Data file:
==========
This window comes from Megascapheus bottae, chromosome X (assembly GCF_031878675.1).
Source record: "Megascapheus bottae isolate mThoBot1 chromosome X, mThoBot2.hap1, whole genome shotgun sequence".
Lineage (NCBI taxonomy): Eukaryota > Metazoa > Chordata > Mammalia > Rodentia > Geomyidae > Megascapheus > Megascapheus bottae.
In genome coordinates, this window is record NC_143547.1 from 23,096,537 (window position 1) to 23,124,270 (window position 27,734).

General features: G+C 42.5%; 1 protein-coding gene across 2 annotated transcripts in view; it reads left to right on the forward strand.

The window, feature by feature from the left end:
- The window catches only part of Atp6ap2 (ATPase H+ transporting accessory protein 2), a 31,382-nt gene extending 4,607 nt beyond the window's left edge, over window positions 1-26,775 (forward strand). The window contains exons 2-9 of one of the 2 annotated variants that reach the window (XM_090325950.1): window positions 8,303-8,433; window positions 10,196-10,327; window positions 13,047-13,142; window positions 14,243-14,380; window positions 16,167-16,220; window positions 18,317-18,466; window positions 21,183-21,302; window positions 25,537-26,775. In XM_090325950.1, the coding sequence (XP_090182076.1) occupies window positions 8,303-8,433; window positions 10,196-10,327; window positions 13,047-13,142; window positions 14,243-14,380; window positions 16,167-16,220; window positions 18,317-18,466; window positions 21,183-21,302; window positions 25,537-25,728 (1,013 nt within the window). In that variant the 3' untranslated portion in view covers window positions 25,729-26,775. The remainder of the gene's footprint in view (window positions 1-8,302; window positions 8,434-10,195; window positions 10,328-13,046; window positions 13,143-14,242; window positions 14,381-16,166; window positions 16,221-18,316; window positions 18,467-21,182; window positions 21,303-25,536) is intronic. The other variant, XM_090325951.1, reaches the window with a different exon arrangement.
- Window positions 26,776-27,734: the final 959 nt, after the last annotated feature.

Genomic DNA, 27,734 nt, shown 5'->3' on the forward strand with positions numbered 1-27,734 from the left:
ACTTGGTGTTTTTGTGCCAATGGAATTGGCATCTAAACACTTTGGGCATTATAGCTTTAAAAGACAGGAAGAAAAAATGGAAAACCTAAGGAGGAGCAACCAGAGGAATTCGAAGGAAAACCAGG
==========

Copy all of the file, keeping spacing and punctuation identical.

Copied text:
This window comes from Megascapheus bottae, chromosome X (assembly GCF_031878675.1).
Source record: "Megascapheus bottae isolate mThoBot1 chromosome X, mThoBot2.hap1, whole genome shotgun sequence".
Lineage (NCBI taxonomy): Eukaryota > Metazoa > Chordata > Mammalia > Rodentia > Geomyidae > Megascapheus > Megascapheus bottae.
In genome coordinates, this window is record NC_143547.1 from 23,096,537 (window position 1) to 23,124,270 (window position 27,734).

General features: G+C 42.5%; 1 protein-coding gene across 2 annotated transcripts in view; it reads left to right on the forward strand.

The window, feature by feature from the left end:
- The window catches only part of Atp6ap2 (ATPase H+ transporting accessory protein 2), a 31,382-nt gene extending 4,607 nt beyond the window's left edge, over window positions 1-26,775 (forward strand). The window contains exons 2-9 of one of the 2 annotated variants that reach the window (XM_090325950.1): window positions 8,303-8,433; window positions 10,196-10,327; window positions 13,047-13,142; window positions 14,243-14,380; window positions 16,167-16,220; window positions 18,317-18,466; window positions 21,183-21,302; window positions 25,537-26,775. In XM_090325950.1, the coding sequence (XP_090182076.1) occupies window positions 8,303-8,433; window positions 10,196-10,327; window positions 13,047-13,142; window positions 14,243-14,380; window positions 16,167-16,220; window positions 18,317-18,466; window positions 21,183-21,302; window positions 25,537-25,728 (1,013 nt within the window). In that variant the 3' untranslated portion in view covers window positions 25,729-26,775. The remainder of the gene's footprint in view (window positions 1-8,302; window positions 8,434-10,195; window positions 10,328-13,046; window positions 13,143-14,242; window positions 14,381-16,166; window positions 16,221-18,316; window positions 18,467-21,182; window positions 21,303-25,536) is intronic. The other variant, XM_090325951.1, reaches the window with a different exon arrangement.
- Window positions 26,776-27,734: the final 959 nt, after the last annotated feature.

Genomic DNA, 27,734 nt, shown 5'->3' on the forward strand with positions numbered 1-27,734 from the left:
ACTTGGTGTTTTTGTGCCAATGGAATTGGCATCTAAACACTTTGGGCATTATAGCTTTAAAAGACAGGAAGAAAAAATGGAAAACCTAAGGAGGAGCAACCAGAGGAATTCGAAGGAAAACCAGG